It always looks so neat, clean — pristine even — in combat movies or in TV news coverage.
The grainy video shows the guided bomb or missile hurtling straight into its target — a direct hit.
The commandos charge into action, squeezing off rounds into “enemy combatants,” somehow avoiding “collateral damage.”
And the soldiers? Clean cut, brave, patriotic and all about “the mission,” Semper Fi and all that.
Military myth-making dies hard in “Combat Obscura,” perhaps the most unfiltered account of American boots on the ground in Afghanistan. Miles Lagoze was a Marine Corps combat videographer, shooting combat and off-duty on-base footage for Marine Corps videos, Armed Forces Network and American TV “pool coverage” of our men and women fighting overseas.
But Lagoze, in titling his movie with a pun on “camera obscura” (a primitive pinhole camera with a tiny field of view), points out that the sanitized and controlled “official” version of what happens in a war zone, is wildly inaccurate.
With a small RCA camera not unlike one a lot of newspaper journalists like me were issued at that time (2011-12), Lagoze shot on-message footage that turned up on CNN and other places.
“We filmed what they wanted, but then we kept shooting,” he relates on an opening credit to “Combat Obscura.” And so he did, and with that footage, a lot of the myth-making and image-varnishing that the “official” record took on, gets dashed to pieces.
The myth of the “surgical strike” disappears in a flash, a cloud of smoke and BOOM just across the village from where Lagoze and the Marines he was with were calling in artillery fire.
“Was that not the WRONG building?”
“That WAS the wrong building! Yeah BOY!”
Profane hoots and hollers all around.
The Marines curse the natives in English, like generations of Jarheads and GIs before them, curse words the Afghans don’t understand.
“Why you so angry? Cheer up? ” jeering at the locals, leering at underage Afghan girls.
“Come over HERE kids. We wanna have a rock fight with you!”
Hearts and minds are thus “won” in a combat zone. Well, that, and games of soccer with kids which the Marines are almost sure to lose.
Soldiers stand-off from an Afghan man as they make him strip, at gunpoint, to see if he’s armed and dangerous — not uncalled for, and nothing wrong with that.
But admitting, “Well, we can’t really torture people” maybe hints that there are guys who will cross that line. Jokingly “painting” a kid with a laser sight for laughs?
“You’re not recording THAT, are you?”
A couple of guys start checking an enemy combatant’s body “just like a deer,” rolling the man over, pointing to the bullet wounds.
Only, “He didn’t have a gun.”
“This his shop? Oh man, we killed a shopkeeper.”
Time for quick thinking. Let’s move the body.
“This is no good for anybody to see.”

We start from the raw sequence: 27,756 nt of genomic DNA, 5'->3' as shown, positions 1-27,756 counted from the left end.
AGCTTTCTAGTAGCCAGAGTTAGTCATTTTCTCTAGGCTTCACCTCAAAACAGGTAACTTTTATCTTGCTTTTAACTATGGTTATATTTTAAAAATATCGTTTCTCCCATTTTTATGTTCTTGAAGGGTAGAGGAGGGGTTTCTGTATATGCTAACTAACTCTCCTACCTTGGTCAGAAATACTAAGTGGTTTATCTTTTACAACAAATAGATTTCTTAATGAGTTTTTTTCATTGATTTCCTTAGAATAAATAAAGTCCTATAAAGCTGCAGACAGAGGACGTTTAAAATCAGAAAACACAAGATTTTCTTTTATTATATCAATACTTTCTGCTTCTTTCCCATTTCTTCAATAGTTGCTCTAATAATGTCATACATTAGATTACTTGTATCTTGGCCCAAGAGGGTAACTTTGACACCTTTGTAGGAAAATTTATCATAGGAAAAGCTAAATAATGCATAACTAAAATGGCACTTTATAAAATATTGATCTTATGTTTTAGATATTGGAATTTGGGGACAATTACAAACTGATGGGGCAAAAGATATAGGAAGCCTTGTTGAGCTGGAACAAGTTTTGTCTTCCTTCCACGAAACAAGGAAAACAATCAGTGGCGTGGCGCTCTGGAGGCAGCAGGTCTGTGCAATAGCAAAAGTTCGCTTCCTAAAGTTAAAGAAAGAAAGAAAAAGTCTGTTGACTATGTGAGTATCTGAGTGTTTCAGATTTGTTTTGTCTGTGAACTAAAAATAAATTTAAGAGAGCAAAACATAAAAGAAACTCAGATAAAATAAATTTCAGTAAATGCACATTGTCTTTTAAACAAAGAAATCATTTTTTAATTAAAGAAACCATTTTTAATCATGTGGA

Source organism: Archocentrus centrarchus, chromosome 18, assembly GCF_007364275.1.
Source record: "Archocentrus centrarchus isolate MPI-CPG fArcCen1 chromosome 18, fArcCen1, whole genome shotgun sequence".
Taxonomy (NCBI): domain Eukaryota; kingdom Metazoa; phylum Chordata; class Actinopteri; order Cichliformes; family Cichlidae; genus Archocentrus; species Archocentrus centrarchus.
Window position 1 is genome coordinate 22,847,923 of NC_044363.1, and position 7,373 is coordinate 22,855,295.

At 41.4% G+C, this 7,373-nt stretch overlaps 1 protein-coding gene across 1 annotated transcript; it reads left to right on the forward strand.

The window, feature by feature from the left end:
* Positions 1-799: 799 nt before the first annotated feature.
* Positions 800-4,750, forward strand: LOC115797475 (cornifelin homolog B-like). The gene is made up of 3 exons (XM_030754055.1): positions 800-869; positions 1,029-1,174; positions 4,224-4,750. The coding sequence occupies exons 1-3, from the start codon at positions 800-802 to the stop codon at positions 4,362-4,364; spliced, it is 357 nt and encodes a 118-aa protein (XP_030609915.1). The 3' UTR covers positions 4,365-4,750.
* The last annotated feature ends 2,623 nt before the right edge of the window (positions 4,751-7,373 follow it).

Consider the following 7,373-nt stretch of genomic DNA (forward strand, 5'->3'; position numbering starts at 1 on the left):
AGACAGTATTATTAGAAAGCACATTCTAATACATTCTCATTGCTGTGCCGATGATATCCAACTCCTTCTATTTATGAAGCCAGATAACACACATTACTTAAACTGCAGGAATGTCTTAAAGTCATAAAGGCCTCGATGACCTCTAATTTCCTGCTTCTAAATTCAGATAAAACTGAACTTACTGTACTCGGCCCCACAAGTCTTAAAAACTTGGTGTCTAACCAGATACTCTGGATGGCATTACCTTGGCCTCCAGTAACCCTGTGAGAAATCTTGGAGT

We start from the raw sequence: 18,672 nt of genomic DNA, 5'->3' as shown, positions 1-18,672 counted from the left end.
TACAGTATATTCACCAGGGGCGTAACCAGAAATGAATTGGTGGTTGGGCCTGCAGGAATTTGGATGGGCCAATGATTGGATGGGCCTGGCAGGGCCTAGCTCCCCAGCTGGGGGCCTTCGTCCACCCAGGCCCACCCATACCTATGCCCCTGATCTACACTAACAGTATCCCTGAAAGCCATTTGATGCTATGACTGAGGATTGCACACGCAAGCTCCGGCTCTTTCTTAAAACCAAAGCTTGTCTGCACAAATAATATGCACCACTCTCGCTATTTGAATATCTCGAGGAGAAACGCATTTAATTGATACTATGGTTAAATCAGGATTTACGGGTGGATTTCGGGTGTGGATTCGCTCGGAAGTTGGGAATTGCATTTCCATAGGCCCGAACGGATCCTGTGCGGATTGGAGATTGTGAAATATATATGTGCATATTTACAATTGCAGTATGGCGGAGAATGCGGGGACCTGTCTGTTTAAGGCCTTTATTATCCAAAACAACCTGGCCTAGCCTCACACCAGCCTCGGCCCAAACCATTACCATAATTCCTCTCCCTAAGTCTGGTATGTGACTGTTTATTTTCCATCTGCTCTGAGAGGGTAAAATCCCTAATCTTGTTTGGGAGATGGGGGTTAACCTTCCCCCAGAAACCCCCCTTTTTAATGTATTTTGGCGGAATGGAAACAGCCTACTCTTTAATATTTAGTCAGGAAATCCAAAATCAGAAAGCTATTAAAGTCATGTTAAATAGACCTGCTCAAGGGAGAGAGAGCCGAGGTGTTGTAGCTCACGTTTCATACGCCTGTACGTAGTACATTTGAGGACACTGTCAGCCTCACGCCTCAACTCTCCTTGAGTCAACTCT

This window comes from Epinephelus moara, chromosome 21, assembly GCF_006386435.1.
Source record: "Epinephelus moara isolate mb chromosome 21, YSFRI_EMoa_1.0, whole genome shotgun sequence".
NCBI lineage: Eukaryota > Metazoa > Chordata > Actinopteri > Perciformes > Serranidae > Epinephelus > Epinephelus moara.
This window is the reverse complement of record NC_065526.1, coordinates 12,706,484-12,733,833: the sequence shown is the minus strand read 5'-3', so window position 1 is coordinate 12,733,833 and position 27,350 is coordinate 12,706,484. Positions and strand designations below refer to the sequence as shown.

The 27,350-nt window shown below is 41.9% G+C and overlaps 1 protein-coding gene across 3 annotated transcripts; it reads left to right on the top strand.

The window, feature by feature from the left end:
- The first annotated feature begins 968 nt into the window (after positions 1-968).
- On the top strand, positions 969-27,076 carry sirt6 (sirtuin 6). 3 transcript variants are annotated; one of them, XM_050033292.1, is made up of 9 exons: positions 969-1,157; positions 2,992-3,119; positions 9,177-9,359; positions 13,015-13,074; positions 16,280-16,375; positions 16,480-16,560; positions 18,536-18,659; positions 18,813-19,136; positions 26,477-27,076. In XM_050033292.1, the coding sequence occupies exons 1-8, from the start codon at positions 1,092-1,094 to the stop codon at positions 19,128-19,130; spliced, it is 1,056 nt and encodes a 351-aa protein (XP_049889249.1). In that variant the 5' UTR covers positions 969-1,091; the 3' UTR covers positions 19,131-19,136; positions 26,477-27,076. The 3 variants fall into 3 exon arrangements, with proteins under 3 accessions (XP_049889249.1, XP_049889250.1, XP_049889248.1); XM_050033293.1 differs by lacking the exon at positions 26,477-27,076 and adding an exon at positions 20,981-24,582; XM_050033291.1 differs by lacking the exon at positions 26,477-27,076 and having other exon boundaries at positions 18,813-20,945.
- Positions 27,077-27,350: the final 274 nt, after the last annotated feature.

Off-duty, we watch hashish crumbled into cigarettes, a Pringles chip can turned into a bong.
“Luckily for us, Afghanistan’s a hash farm!”
Off-camera, Lagoze jokes, “I’m gonna put it in the movie!” Which he does.
There’s blurry action of Lagoze and whoever he is following that day caught in “the adrenaline rush” of firefights, shouts of “Sniper SNIPER,” men graphically wounded in the head, “gut shot,” shouts into the radio of “We’ve got a sucking chest wound, here!” Alarm all around when a comrade is hit, all efforts re-centering around keeping him alive until the airlift out arrives.
The men themselves don’t have their faces blurred, though you’d have to know who you were looking for to positively ID these combat veterans from seven years ago in the footage. Or post stills to Facebook.
Lagoze struggles with the men he has to sit down and talk to on camera, and those who don’t “get” the process.
“Get the f— outta my shot. I’m interviewing him.”
Soldiers recite rote quotes about mission, duty, the work, etc., with Lagoze begging, “Could you maybe say it in your own words?”
All that said, “Combat Obscura” is no more “negative” a portrayal of infantry life than the first modern cinema verite account of fighting men in action and on R&R. “The Anderson Platoon” was filmed during the Vietnam War, and many combat documentaries that have followed stuck to its mix of violent action, the tedium of being “in country” and the bizarre things that happen in “The Fog of War.”
An image from that 1960s movie that sticks with me is that of a chopper accident in a drop zone. No enemy fire, just a pilot’s miscalculation of how close that palm tree was, and CRASH — injuries, the works.
War is like that, that film, “Restrepo” and scores of lesser-known documentaries point out. It’s messy, it’s tense, guys are “over it” in a hurry and tend to be over-the-top when they’re drinking or smoking, rapping or dancing back in camp.
“Surgical strikes” are, like neat, conclusive firefights with a guerilla force any where in the world, a myth.
And the soldiers? Not clean-cut, All American “squared-away killers,” as one Marine confesses to the camera with a grin. “These are the most messed up people I’ve ever been around.”
MPAA Rating: Unrated
Credits: Directed by Miles Lagoze. An Oscilloscope Labs release.
Running time: 1:10